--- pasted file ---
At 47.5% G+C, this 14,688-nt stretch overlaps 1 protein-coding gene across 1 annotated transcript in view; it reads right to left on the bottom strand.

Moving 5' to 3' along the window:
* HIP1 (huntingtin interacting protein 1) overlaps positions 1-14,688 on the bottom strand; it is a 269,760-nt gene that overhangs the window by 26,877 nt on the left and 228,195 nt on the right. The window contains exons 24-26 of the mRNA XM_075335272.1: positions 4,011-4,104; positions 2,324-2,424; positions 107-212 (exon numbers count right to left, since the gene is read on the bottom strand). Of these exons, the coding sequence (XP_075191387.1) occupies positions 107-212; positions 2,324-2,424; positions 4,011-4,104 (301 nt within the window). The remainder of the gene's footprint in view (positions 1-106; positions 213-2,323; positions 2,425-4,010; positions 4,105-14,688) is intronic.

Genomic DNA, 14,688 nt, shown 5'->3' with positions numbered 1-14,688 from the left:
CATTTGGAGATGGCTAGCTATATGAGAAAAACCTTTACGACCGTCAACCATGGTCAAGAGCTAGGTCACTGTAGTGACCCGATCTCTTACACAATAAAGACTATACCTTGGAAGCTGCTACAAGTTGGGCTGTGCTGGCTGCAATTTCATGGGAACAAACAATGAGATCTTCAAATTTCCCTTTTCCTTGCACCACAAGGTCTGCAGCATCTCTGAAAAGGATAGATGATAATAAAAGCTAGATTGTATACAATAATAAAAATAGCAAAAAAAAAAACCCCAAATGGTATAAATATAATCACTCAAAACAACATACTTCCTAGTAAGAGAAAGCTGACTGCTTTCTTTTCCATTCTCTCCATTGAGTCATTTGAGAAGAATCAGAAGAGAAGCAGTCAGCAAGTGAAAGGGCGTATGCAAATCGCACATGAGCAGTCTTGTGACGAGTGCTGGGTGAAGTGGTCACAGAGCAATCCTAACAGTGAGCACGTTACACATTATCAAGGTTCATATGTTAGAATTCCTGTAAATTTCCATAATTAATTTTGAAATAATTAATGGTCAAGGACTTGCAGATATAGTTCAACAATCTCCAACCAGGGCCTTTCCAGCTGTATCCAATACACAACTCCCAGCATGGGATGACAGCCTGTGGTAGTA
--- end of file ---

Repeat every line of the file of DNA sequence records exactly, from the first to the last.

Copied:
At 47.5% G+C, this 14,688-nt stretch overlaps 1 protein-coding gene across 1 annotated transcript in view; it reads right to left on the bottom strand.

Moving 5' to 3' along the window:
* HIP1 (huntingtin interacting protein 1) overlaps positions 1-14,688 on the bottom strand; it is a 269,760-nt gene that overhangs the window by 26,877 nt on the left and 228,195 nt on the right. The window contains exons 24-26 of the mRNA XM_075335272.1: positions 4,011-4,104; positions 2,324-2,424; positions 107-212 (exon numbers count right to left, since the gene is read on the bottom strand). Of these exons, the coding sequence (XP_075191387.1) occupies positions 107-212; positions 2,324-2,424; positions 4,011-4,104 (301 nt within the window). The remainder of the gene's footprint in view (positions 1-106; positions 213-2,323; positions 2,425-4,010; positions 4,105-14,688) is intronic.

Genomic DNA, 14,688 nt, shown 5'->3' with positions numbered 1-14,688 from the left:
CATTTGGAGATGGCTAGCTATATGAGAAAAACCTTTACGACCGTCAACCATGGTCAAGAGCTAGGTCACTGTAGTGACCCGATCTCTTACACAATAAAGACTATACCTTGGAAGCTGCTACAAGTTGGGCTGTGCTGGCTGCAATTTCATGGGAACAAACAATGAGATCTTCAAATTTCCCTTTTCCTTGCACCACAAGGTCTGCAGCATCTCTGAAAAGGATAGATGATAATAAAAGCTAGATTGTATACAATAATAAAAATAGCAAAAAAAAAAACCCCAAATGGTATAAATATAATCACTCAAAACAACATACTTCCTAGTAAGAGAAAGCTGACTGCTTTCTTTTCCATTCTCTCCATTGAGTCATTTGAGAAGAATCAGAAGAGAAGCAGTCAGCAAGTGAAAGGGCGTATGCAAATCGCACATGAGCAGTCTTGTGACGAGTGCTGGGTGAAGTGGTCACAGAGCAATCCTAACAGTGAGCACGTTACACATTATCAAGGTTCATATGTTAGAATTCCTGTAAATTTCCATAATTAATTTTGAAATAATTAATGGTCAAGGACTTGCAGATATAGTTCAACAATCTCCAACCAGGGCCTTTCCAGCTGTATCCAATACACAACTCCCAGCATGGGATGACAGCCTGTGGTAGTA